Thursday, July 9, 2020

Feeding winter birds in Ohio

Ohio is a great place to set up a winter bird feeder. If you want to join in with others in this joyful pastime, you have come to the right place!

This article tells all about how and why to feed winter birds in Ohio. It also shows you pictures of some of the common winter feeder birds you can expect, along with brief identification. And this page tells you what foods to offer in order to attract these birds to your backyard.

Winter weather in Ohio is cold, very cold. Temperatures are slightly warmer as one moves south in the state. But that is relative. The average low temperature for the state in January is 15˚ F (-9.4˚ C). Snowfall amounts are also deeper in the north (especially the northeast) than in the south.

You might think that birds would be absent in these harsh winter conditions. But no. There are many birds in Ohio in winter, even in your backyard. But with snow frequently covering the natural food, birds will quickly come to your bird feeder!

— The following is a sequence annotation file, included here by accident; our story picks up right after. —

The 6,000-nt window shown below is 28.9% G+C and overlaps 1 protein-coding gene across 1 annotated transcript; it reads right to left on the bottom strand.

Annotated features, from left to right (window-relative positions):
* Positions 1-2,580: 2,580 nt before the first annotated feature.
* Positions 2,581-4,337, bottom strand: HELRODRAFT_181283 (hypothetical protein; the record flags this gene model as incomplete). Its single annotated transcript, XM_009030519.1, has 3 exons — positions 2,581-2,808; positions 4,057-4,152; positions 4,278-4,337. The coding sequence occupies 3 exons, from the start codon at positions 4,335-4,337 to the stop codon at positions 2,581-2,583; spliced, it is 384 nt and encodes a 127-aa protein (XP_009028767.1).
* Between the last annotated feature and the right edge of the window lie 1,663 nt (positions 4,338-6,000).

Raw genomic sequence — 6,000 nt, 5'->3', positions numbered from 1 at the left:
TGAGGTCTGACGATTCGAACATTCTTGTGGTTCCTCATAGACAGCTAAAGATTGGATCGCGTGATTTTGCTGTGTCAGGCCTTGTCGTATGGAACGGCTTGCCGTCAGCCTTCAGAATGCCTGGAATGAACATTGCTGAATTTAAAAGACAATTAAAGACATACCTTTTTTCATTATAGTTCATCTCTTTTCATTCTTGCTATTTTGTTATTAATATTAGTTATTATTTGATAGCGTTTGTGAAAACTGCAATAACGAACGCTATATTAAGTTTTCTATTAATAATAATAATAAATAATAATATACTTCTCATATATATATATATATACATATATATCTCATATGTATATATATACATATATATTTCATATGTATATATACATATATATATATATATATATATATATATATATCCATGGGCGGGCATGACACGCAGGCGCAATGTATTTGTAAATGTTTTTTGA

In this article
Why feed winter birds in Ohio?
What birds come to feeders in Ohio in winter?
Setting up a winter bird feeding station in Ohio
Related articles


Image by GeorgiaLens from Pixabay


Why feed winter birds in Ohio?


Many bird species spend the winter in Ohio. And many people feed birds in winter. In fact, because people feed birds, more bird numbers spend the winter in towns now than in the past. Many birds rely on some bird feeders to supplement their winter diet.

Even if many of the individual birds could survive winter without bird feeders, many do so more easily thanks to people like you who feed them.